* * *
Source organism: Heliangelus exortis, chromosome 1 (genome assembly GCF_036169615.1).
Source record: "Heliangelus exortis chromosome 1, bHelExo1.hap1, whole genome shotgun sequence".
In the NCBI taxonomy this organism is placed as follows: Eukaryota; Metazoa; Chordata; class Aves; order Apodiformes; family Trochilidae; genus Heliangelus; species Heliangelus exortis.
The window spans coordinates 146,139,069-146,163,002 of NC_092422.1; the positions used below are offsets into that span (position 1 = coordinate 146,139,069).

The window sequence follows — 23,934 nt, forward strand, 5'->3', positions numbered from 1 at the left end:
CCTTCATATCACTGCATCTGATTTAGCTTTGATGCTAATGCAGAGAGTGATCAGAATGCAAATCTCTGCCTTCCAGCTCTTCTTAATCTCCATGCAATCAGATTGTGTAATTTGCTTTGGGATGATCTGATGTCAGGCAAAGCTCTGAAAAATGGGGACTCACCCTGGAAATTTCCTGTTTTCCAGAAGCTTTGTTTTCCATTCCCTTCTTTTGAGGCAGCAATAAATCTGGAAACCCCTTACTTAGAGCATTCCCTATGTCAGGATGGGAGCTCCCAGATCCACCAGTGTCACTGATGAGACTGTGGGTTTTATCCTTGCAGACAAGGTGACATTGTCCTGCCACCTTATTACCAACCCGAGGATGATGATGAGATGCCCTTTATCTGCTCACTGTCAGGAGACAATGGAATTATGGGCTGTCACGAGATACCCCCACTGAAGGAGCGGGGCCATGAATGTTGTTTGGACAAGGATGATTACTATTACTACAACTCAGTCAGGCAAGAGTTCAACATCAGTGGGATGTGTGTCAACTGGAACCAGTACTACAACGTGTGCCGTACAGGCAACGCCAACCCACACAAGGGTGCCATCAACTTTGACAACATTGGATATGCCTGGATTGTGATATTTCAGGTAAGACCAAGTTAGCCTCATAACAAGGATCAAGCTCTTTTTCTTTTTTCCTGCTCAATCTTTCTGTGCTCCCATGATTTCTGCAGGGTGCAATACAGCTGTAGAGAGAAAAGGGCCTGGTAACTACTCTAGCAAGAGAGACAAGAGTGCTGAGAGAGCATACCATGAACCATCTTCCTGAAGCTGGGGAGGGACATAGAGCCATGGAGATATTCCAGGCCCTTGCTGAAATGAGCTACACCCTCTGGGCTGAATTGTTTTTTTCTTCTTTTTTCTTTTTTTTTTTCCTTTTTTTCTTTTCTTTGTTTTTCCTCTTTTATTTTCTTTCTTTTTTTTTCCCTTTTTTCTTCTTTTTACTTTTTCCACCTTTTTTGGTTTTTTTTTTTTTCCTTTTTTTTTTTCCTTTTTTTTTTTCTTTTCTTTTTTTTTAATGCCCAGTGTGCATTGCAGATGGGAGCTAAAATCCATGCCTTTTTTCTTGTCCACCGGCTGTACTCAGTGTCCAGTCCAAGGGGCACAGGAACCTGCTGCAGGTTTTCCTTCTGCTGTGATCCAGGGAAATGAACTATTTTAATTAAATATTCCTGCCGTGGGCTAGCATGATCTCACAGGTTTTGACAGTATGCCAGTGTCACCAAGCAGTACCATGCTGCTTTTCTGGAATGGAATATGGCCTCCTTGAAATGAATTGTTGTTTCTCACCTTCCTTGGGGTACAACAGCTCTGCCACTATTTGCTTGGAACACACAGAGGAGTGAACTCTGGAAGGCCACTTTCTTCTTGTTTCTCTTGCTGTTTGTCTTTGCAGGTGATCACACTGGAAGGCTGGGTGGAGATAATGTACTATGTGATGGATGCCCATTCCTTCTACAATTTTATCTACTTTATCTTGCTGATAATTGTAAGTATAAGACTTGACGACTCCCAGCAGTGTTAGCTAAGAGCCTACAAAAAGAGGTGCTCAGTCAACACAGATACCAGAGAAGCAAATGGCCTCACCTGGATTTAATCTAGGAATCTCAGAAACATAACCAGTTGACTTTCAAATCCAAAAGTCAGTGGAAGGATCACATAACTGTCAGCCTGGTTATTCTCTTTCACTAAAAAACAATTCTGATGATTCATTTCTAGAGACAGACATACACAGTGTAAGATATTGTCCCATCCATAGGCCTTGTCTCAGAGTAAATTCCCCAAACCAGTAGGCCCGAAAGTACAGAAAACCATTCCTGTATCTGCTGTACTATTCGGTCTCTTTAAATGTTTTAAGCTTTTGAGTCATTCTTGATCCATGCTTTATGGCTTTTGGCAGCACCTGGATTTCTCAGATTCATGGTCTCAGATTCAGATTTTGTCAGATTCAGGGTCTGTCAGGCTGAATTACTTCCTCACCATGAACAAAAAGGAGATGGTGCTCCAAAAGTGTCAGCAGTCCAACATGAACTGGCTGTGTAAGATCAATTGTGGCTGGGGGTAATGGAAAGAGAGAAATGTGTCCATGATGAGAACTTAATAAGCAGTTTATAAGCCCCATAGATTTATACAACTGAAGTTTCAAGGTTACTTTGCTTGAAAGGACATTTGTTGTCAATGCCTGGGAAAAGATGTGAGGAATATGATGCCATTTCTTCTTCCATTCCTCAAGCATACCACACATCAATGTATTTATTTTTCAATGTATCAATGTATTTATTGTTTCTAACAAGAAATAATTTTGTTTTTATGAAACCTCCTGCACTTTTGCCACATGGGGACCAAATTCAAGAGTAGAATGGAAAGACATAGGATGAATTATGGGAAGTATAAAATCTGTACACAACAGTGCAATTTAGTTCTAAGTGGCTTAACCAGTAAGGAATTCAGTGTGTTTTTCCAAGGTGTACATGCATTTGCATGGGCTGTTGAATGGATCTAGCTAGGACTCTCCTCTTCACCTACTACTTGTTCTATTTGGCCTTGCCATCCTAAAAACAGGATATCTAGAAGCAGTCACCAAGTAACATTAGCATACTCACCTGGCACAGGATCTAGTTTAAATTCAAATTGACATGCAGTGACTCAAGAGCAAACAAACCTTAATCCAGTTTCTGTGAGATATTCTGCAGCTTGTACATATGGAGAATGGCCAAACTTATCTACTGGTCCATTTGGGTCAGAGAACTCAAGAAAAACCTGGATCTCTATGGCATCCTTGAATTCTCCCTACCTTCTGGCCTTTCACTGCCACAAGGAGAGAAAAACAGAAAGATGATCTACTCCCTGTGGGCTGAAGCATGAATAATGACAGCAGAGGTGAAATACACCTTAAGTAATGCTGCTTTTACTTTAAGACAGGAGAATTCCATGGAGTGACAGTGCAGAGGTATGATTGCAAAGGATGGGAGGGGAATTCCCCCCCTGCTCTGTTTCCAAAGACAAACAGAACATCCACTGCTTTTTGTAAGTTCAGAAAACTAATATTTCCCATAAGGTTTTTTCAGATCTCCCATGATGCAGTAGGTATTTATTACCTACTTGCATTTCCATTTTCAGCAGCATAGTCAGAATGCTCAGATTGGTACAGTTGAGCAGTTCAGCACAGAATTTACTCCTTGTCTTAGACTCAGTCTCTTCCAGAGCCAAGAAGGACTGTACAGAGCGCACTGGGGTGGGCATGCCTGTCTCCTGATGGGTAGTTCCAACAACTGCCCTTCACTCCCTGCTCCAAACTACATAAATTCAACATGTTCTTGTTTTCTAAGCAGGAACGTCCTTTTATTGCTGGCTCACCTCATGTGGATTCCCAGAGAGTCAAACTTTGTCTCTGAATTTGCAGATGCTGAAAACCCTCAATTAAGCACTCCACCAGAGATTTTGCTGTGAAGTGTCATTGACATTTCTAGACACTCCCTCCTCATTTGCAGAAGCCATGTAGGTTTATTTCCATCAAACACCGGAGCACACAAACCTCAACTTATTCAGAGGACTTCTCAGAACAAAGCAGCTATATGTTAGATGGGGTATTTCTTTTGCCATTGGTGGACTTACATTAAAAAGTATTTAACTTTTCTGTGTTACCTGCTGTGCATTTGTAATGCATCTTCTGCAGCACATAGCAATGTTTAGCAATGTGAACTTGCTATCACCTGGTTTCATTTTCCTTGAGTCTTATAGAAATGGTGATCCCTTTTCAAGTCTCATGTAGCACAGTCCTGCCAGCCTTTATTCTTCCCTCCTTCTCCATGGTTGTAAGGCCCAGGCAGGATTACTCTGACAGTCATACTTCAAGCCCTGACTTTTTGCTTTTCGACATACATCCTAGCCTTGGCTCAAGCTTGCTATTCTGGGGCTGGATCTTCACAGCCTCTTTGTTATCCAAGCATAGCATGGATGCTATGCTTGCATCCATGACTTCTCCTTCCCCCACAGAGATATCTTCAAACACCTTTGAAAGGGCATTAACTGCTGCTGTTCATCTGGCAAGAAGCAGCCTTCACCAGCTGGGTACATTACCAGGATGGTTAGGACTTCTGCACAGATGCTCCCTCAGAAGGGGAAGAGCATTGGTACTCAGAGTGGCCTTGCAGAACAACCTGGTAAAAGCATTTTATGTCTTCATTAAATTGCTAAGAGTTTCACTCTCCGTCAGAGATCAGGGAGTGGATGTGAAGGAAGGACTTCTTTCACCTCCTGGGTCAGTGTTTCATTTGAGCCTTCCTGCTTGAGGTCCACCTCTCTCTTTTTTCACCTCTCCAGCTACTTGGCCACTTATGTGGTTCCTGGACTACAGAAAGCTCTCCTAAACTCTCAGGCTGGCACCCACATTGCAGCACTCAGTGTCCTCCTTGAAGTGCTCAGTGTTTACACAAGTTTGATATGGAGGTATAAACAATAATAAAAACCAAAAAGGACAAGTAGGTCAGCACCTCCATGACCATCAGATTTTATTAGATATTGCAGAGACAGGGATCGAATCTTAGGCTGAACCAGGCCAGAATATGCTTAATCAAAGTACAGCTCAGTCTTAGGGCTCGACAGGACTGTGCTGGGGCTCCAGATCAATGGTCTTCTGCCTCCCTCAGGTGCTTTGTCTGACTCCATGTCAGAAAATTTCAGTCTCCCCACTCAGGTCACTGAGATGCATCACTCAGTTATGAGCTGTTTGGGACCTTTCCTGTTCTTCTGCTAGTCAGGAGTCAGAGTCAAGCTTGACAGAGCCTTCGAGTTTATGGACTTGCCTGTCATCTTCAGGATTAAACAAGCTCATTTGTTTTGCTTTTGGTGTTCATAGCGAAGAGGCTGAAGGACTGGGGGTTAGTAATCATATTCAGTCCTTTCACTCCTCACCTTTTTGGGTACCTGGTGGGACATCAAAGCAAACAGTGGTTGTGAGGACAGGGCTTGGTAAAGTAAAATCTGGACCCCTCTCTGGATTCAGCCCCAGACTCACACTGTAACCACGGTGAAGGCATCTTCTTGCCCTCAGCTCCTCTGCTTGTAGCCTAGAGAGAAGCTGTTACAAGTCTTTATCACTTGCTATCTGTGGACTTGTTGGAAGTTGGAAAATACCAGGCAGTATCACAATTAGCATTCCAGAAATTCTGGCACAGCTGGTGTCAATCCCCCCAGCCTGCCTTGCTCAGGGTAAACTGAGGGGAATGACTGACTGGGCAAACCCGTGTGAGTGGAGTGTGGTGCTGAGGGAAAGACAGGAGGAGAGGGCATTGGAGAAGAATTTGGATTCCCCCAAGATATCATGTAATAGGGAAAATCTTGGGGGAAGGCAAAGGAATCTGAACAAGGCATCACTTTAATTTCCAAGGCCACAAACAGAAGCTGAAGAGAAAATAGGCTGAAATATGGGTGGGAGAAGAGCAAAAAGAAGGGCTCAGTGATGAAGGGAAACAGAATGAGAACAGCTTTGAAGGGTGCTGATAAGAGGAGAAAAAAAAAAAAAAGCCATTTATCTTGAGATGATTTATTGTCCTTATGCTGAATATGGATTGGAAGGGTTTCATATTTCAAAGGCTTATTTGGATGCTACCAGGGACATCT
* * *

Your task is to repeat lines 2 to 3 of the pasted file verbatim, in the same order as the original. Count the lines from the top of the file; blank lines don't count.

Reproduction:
Source record: "Heliangelus exortis chromosome 1, bHelExo1.hap1, whole genome shotgun sequence".
In the NCBI taxonomy this organism is placed as follows: Eukaryota; Metazoa; Chordata; class Aves; order Apodiformes; family Trochilidae; genus Heliangelus; species Heliangelus exortis.